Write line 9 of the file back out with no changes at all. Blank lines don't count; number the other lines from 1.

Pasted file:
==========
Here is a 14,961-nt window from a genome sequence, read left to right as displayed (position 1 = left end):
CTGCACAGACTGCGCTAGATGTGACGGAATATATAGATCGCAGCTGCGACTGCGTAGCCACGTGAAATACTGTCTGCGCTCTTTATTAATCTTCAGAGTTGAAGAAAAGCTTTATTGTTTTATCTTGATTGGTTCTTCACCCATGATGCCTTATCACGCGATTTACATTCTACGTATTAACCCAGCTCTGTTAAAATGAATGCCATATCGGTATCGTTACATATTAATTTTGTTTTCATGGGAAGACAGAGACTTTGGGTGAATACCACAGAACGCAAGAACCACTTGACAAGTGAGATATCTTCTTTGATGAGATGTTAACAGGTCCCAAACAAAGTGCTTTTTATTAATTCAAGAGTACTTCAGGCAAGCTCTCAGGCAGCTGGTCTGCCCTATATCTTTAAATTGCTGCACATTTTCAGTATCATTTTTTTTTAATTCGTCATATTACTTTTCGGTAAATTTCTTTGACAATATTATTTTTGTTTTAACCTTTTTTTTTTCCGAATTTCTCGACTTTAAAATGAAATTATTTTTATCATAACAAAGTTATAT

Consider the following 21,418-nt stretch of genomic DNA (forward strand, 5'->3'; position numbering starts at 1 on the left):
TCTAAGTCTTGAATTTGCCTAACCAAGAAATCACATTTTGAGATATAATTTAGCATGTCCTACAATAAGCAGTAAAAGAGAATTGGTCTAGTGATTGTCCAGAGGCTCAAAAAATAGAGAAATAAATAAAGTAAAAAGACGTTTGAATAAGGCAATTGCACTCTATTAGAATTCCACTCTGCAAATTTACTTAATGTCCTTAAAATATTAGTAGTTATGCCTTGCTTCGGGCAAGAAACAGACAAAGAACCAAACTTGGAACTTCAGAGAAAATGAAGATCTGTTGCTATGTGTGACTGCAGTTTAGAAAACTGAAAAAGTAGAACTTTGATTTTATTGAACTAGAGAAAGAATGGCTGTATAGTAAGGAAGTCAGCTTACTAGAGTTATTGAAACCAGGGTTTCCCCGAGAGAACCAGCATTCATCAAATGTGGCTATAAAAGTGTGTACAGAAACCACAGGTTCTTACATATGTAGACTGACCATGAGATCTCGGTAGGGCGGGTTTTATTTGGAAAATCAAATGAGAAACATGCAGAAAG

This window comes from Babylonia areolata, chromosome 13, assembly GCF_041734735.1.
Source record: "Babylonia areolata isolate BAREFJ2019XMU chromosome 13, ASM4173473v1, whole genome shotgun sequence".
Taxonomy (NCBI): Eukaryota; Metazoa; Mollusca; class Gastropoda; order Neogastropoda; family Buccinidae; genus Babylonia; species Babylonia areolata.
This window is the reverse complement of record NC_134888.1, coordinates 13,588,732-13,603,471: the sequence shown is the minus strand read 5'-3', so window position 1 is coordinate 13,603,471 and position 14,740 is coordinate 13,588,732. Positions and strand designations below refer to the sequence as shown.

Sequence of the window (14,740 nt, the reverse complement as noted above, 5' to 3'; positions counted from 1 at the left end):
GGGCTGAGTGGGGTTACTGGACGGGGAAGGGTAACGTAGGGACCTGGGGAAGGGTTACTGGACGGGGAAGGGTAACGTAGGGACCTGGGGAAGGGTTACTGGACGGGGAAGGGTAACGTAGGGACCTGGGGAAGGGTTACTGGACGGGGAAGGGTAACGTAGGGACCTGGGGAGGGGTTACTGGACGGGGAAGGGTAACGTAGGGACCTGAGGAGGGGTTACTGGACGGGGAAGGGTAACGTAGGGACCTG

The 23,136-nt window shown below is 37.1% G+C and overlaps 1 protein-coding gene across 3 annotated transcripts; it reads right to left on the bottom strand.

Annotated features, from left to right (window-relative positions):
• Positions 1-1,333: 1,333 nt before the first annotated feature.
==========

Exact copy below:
Sequence of the window (14,740 nt, the reverse complement as noted above, 5' to 3'; positions counted from 1 at the left end):